One potent solution is inter-sectoral collaborations. Public health departments should collaborate with urban planners to create accessible apartments for older people. Updated building codes could require backup generators to support possible power outages during extreme weather events. Urban planners should find ways to promote the social lives of older people because social connectedness can uplift the mental health of older people and serve a practical purpose. Public-private partnerships are especially important to consider because they combine funding mechanisms to promote both healthy investments and social infrastructure in local communities. One example of a possible public-private partnership would be a housing development funded by private investors but supported by public subsidies for older people who cannot otherwise afford to live there.

Our team developed a Model for Healthy Aging for practitioners that guides an understanding of the climate-change-induced health risks of the elderly population. The model shows how developers, health experts, planners, and community leaders can address this issue. The model assigns a climate change event to the risk it poses for the elderly and provides a potential area of investment to address that risk. Below, we review the main tenets of the model and supplement these key points with relevant empirical literature:

Improve mobility/transportation systems that increase accessibility for older individuals. Urban planning and design can strengthen cities and communities with public spaces that are accessible and that carry potential to promote social connectedness.19 Mobility also means migration. In regions with rising waters and flooding, one of the strategies of adaptation is retreating from the space, encouraged by buyouts. These buyouts need to be financed and they often are funded by the state or entities like the U.S. Federal Emergency Management Agency (FEMA). More people need them than receive them, which “condemns some to live through multiple disasters.”20

Promote affordable community living and community-supported solutions to social isolation. Older people rely on several forms and sources of housing. Housing options include subsidized housing with associated programs that ease health care access. However, these housing projects are limited in number and should be expanded.21 Older people who live with others adapt better after natural disasters.22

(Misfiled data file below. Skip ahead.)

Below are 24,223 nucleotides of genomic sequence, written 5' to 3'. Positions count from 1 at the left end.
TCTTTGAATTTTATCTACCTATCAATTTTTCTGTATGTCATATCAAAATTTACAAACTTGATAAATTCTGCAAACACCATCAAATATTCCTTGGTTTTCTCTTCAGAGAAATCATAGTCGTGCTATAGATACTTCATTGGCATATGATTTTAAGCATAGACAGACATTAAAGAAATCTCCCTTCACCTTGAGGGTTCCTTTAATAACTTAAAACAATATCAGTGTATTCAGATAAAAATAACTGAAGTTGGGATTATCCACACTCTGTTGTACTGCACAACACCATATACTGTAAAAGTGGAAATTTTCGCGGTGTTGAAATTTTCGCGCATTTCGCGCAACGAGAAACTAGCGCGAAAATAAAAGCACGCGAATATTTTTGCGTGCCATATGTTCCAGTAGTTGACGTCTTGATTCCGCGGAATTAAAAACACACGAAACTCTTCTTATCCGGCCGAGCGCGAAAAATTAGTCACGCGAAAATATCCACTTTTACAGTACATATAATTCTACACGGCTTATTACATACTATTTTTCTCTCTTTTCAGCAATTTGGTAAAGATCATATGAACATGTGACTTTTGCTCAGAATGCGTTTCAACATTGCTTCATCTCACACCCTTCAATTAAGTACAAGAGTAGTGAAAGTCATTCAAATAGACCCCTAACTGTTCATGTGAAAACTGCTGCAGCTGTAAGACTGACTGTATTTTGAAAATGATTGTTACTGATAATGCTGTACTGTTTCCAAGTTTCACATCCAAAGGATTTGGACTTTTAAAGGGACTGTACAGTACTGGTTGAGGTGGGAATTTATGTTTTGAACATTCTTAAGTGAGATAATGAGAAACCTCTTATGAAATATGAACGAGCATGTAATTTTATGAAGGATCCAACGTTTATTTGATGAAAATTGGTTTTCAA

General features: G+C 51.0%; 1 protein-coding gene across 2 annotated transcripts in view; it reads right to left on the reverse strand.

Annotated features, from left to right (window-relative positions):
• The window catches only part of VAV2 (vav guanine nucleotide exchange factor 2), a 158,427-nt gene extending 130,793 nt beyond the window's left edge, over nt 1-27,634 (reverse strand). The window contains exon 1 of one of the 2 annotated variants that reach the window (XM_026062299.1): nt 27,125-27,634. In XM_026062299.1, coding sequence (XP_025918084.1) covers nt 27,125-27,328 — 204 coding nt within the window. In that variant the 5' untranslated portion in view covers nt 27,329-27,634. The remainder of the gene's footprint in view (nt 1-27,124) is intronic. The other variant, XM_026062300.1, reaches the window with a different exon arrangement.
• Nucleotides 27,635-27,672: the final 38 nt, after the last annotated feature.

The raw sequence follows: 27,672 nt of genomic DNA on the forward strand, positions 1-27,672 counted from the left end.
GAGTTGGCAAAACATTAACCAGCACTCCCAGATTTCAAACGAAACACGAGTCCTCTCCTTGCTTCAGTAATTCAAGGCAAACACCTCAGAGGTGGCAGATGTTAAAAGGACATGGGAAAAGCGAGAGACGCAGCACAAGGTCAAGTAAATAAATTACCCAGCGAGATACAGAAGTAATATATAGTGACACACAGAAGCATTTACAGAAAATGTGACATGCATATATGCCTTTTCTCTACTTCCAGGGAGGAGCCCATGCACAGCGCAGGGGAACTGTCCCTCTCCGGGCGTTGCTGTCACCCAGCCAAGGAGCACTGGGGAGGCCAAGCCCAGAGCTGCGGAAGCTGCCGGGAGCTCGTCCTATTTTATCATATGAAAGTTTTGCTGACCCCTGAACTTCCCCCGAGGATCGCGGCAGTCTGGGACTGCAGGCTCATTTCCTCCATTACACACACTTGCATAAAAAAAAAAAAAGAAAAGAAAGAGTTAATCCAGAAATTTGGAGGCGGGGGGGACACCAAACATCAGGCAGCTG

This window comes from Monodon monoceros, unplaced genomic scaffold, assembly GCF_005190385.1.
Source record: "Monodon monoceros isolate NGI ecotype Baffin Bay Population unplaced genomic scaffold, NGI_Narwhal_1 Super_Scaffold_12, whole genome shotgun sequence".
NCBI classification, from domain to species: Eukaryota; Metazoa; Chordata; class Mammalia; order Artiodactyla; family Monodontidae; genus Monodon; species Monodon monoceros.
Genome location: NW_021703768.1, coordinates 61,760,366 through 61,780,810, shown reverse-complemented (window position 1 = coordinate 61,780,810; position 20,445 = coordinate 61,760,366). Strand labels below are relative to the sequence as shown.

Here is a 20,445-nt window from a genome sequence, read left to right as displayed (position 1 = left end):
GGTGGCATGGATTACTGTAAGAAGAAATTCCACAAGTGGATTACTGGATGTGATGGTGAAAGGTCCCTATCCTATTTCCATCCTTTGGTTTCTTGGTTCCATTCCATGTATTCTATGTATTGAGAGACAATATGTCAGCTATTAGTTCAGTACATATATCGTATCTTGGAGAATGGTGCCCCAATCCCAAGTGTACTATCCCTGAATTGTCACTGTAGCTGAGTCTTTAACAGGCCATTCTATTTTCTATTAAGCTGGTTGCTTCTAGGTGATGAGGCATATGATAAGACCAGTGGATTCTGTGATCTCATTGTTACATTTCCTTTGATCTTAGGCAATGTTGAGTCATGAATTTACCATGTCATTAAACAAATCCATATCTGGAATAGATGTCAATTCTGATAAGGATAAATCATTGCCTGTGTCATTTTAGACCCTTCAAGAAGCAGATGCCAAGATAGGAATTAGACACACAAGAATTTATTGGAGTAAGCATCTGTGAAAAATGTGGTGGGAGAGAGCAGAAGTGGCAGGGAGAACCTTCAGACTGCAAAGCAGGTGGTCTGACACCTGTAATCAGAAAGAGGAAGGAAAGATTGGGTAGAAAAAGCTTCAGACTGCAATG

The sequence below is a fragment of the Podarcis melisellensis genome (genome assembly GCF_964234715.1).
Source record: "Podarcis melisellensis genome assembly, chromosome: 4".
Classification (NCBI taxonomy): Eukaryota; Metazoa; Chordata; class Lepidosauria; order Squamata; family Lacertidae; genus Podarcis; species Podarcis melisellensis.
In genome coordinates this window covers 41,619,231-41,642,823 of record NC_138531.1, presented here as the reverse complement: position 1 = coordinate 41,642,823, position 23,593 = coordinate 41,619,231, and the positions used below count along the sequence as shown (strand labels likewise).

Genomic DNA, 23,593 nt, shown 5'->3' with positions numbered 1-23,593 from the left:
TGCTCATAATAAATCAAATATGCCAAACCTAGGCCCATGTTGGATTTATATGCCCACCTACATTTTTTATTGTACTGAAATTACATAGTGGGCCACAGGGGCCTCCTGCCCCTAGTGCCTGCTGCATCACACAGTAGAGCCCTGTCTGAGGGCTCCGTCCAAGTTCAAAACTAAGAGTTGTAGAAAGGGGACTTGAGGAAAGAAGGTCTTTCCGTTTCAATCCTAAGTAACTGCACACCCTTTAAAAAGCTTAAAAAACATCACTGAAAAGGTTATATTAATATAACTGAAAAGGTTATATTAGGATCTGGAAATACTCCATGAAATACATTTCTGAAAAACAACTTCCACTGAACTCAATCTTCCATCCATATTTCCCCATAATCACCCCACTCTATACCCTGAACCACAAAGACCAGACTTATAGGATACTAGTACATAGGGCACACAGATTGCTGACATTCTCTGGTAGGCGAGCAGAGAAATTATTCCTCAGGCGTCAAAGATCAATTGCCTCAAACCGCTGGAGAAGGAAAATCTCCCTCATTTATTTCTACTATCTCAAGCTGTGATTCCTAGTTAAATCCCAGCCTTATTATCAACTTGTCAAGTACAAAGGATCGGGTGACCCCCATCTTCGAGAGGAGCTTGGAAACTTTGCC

Support access to creative health care provision, such as mobile clinics/teams. Tackling health issues in underserved communities can lead to not only community-wide health improvements but also significant cost savings. Mobile health clinics, for example, improve access to health care while also overcoming negative social determinants of health.23 This cost-effective care delivery model should be more readily considered as a solution to address the needs of the elderly population and should be integrated into health care systems more frequently.

Improve housing infrastructure, including access to air conditioning and power back-up options. There are promising technological advancements to improve how we think about places and aging. For instance, gaming technology has been used to plan infrastructure and housing projects to facilitate designer and client housing prototypes using digital design.24 These designs can be used to produce prototypes of living spaces that are responsive to both climate change and aging needs.

Create access to green spaces. In Taiwan, increasing access to green spaces has improved the health of the elderly.25 Community environments support physical activity and social connections for the elderly. This intervention revealed that when available, older adults not only accessed the spaces but also asked for a combination of structured activities and age appropriate physical exercises. Thus, evidence reveals that green spaces are a viable intervention to improve the health of older adults.

Figure 1

The Model for Healthy Aging that bridges climate, change, health, and community development needs

Figure 1 is the conceptual Model for Healthy Aging, which ties together the health-climate change link and the global aging phenomenon. The model shows that increasing the resources in the physical and social environment are important building blocks that can help mitigate the adverse community health effects of the aforementioned climate change events. Efforts to increase infrastructure for climate change adaptation for the aging community need to work across more than one of these community resources.